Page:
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Elder abuse is a big problem and it comes in so many shapes and forms.  We can all do better by understanding the signs and being a part of the solution if and when we encounter situations of abuse.  The below infographic was provided by the National Institue on Aging.  Please take a look and share.

Thank you – Rachel and David CohenSpotting the signs of elder abuse. 1 in 10 adults 60+ are abused, neglected, or financially exploited. Abuse can be physical, neglect, financial, emotional, sexual, or abandonment. Watch for these signs: seems depressed/withdrawn. Isolation. Has unexplained bruises, burns, scars. Appears dirty, unfed, dehydrated, under/over medicated. Has bed sores. Recent changes in spending money. Talk w/ the older person then contact Adult Protective Services, police, or long term care ombudsman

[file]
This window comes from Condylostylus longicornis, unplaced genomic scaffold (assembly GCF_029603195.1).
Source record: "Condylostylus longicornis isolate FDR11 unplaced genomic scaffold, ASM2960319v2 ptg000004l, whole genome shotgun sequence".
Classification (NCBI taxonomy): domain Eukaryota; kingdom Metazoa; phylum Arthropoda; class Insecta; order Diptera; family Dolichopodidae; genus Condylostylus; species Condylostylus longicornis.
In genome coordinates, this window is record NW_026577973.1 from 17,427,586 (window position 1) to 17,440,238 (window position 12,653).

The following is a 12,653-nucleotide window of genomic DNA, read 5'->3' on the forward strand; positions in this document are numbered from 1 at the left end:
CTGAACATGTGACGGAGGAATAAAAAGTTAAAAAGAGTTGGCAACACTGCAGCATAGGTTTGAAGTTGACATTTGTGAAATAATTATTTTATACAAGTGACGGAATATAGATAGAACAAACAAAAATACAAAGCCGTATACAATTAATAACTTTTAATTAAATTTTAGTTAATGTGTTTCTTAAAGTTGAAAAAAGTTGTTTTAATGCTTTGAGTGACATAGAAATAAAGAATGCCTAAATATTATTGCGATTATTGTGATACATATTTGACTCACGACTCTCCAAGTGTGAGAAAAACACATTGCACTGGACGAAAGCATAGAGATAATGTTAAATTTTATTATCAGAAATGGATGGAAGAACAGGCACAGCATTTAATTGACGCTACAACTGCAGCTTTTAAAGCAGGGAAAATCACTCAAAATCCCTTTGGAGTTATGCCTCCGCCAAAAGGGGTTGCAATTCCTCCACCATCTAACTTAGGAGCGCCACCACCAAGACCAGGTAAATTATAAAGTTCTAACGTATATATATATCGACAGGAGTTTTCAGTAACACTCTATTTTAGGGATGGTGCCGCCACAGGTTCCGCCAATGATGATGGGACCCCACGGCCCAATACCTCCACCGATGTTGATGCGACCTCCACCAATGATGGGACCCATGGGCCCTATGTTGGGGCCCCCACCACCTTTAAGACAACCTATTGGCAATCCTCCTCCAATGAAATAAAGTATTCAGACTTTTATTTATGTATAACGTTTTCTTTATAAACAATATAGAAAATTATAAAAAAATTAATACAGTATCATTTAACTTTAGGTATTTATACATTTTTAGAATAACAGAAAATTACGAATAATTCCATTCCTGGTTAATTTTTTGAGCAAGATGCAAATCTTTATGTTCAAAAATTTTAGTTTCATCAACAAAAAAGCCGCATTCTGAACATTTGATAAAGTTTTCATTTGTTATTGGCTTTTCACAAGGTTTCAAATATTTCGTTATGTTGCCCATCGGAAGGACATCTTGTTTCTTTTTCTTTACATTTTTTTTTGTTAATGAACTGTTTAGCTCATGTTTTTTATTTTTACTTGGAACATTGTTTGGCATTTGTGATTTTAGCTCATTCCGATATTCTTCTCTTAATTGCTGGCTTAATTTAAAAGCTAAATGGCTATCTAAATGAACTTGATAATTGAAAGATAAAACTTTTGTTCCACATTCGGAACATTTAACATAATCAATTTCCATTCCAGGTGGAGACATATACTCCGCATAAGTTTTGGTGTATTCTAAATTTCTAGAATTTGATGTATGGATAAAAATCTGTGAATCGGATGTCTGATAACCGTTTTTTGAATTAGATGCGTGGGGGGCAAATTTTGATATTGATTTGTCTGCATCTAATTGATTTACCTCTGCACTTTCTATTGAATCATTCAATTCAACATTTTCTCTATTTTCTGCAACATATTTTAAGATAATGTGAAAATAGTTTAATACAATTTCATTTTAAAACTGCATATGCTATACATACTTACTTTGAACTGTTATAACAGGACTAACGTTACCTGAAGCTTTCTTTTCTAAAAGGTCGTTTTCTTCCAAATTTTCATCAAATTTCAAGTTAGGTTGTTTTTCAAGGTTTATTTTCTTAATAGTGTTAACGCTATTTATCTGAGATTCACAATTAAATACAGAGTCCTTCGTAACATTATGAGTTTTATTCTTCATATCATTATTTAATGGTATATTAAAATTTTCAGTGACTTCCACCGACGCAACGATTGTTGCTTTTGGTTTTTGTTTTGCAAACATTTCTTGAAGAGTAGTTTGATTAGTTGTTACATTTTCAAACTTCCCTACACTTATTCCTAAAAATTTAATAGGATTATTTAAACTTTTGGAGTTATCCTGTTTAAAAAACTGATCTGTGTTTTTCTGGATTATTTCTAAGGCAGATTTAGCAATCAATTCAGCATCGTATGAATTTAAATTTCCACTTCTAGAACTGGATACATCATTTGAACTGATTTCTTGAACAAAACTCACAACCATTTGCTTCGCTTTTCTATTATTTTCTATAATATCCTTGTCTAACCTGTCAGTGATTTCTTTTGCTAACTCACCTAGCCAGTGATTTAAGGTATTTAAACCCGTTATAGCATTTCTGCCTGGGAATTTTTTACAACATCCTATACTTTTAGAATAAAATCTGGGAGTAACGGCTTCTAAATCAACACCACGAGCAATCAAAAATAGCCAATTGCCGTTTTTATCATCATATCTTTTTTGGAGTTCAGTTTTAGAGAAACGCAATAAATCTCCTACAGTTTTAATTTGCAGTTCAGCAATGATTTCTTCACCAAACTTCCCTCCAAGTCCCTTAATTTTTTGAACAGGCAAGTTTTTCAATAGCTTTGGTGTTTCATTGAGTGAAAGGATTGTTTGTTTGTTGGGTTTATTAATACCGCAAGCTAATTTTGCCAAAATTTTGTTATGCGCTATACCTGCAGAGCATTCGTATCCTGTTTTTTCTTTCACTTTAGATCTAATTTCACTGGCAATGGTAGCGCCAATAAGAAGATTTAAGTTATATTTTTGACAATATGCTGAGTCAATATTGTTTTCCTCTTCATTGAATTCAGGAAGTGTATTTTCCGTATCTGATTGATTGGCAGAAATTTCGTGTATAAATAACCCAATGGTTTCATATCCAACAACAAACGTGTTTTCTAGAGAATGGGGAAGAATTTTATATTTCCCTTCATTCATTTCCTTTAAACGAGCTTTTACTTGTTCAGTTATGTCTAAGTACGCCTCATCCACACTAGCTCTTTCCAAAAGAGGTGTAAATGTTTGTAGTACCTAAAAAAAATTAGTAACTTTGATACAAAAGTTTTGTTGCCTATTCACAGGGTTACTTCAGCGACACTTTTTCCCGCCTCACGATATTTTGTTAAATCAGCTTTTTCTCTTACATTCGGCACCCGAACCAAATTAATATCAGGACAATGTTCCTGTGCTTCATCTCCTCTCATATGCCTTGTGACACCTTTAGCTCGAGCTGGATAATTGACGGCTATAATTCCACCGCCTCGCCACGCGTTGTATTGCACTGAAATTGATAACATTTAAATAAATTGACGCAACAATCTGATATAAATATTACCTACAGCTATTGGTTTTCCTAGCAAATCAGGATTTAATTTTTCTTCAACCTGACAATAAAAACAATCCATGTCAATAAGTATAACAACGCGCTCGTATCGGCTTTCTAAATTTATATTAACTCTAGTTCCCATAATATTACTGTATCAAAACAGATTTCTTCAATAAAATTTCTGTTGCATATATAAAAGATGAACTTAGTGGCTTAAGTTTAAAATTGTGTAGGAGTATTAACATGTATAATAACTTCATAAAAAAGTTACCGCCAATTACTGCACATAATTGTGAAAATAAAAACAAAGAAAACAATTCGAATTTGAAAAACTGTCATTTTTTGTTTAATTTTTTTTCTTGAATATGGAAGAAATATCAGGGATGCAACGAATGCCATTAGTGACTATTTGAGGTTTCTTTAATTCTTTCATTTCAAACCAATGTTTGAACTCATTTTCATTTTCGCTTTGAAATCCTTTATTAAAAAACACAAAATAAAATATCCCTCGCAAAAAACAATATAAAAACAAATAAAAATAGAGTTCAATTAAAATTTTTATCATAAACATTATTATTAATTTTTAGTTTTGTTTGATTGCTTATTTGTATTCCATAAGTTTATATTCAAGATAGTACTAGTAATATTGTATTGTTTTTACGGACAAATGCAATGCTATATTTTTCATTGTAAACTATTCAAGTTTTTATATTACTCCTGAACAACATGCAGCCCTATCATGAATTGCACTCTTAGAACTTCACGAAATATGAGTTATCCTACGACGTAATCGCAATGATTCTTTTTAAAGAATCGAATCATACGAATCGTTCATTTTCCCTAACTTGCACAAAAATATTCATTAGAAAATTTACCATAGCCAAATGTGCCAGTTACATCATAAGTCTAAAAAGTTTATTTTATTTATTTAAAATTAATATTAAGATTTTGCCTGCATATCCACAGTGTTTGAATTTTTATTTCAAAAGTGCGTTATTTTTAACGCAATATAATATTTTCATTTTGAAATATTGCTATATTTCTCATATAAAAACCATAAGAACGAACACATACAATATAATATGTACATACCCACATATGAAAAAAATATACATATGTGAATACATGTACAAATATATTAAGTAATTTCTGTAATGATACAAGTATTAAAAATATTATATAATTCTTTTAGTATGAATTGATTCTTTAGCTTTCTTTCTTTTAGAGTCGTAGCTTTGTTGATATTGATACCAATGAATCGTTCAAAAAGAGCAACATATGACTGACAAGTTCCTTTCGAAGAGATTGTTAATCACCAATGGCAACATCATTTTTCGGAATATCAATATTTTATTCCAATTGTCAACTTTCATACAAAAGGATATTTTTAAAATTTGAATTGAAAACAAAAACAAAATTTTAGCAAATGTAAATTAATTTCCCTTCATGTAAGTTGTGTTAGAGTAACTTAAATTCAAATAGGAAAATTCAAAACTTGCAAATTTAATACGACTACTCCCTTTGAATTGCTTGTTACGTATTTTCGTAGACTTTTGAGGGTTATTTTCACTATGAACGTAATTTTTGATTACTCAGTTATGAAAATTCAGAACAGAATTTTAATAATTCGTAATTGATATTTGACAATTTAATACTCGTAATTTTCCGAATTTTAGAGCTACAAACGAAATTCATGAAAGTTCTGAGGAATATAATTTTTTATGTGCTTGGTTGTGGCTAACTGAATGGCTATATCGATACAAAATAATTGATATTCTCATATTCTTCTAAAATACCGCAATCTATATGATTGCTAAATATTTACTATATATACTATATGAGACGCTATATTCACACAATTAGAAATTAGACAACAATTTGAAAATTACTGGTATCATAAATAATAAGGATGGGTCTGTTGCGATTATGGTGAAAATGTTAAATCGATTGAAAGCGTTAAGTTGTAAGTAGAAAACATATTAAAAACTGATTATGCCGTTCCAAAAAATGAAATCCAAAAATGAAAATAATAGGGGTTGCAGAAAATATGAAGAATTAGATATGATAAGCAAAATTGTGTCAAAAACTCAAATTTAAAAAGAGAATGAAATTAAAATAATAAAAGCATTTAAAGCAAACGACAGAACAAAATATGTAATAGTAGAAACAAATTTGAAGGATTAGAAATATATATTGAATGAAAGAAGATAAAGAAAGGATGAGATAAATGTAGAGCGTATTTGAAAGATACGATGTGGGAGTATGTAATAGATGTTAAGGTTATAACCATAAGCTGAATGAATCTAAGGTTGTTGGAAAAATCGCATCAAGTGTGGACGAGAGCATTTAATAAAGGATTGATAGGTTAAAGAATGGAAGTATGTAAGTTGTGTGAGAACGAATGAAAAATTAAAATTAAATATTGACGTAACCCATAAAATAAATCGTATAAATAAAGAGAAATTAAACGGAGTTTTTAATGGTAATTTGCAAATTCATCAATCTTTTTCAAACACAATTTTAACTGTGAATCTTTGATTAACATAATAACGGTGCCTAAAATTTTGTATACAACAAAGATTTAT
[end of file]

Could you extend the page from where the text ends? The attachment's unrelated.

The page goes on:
How to Handle Discovering Signs of Dementia During the Holidays

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It’s hard you haven’t seen a loved one in a while and you enter their home and notice something is off.  It’s just not the same house you remember entering year after year.  Maybe there are stacks of bills, dishes in the sink, old food in the fridge, it’s cluttered and not kept up the same.  These are signs and it’s really important to not ignore them but to investigate deeper into the cause.  The Holidays gives us time each year to really check-in and make sure our loved ones are doing ok.

Very interesting study with Children and Seniors. Let’s see more like this!

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Could this be the future of Senior Communities?  We love outside the box thinking when it comes to improving the lives of our Seniors and what a great experience for the kids.

Old Peoples Home for 4 Year Olds: The Experiment

The amazing outcome of The Old People's Home For 4 Year Olds…

Posted by Channel 4 on Tuesday, August 15, 2017